Held in five halls, this year’s fair featured for the first time a hairdressing competition, the 2015 OMC Asia Cup Open. There was also an exotic hair fashion show called The Art of Hair, which had models on the runway showing off the brilliant hairdos dreamed up by hairdressers from OMC Malaysia.

“We also introduced the largest ever Korea Pavilion in Malaysia and the first ever Indonesia Pavilion, with the Koreans alone taking up 46 booths,” Young said.

The Korean booths proved to be especially popular with the crowds, as might have been expected after years of Korean pop culture hitting our shores. And they did indeed have an extensive range of products to offer, from skincare to haircare, from nail products to cosmetics.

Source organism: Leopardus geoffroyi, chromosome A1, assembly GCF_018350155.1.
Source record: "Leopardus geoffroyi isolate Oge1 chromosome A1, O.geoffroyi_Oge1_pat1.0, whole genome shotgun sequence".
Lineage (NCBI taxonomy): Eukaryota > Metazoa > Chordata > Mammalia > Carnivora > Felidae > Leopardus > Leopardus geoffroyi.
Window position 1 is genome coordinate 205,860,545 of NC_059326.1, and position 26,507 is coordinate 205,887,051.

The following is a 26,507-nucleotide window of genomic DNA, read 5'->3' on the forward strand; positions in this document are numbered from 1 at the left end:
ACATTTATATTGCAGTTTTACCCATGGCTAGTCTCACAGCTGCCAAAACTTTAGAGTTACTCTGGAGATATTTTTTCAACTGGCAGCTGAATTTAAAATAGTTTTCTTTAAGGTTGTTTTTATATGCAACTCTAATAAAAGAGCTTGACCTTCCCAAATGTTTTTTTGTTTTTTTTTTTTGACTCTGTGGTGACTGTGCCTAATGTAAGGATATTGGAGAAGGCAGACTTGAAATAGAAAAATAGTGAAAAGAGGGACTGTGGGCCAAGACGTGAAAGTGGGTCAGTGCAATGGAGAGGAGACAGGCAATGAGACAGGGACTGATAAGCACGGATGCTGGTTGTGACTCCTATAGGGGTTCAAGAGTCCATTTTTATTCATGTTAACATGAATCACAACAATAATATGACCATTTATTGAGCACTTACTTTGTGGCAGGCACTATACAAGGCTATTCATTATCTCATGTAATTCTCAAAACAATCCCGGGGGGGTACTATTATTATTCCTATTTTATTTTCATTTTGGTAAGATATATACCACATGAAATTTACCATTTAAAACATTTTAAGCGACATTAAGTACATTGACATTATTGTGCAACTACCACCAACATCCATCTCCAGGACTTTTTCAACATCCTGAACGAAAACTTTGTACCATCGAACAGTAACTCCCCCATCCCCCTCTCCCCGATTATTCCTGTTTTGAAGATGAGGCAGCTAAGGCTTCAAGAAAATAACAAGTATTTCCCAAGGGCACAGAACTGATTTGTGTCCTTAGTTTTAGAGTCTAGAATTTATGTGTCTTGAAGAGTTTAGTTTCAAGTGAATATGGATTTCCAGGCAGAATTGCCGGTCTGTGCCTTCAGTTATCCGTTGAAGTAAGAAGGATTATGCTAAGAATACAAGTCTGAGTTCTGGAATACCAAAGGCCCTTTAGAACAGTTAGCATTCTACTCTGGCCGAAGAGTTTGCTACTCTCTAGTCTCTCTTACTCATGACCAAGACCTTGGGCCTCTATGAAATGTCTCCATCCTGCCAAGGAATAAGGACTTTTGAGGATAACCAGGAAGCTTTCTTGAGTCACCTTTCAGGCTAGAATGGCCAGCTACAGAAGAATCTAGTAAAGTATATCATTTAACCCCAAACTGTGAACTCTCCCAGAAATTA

Among the notable Korean brands was MOSP, which boasts of products made in the pristine, mountaneous area of Gangwon-Do and the “revolutionary beauty secret” of using red wine as an ingredient.

“Korea’s explosive growth in beauty products has made them the centre of the beauty industry. There are so many Korean beauty brands that have created waves. All the buzz about Korean products just makes us feel they are better,” said Young.

“They are very aggressive in terms of their marketing and expanding their products,” she noted.

Young also observed that Indonesia’s profile was fast rising in terms of promoting their beauty products compared to recent years.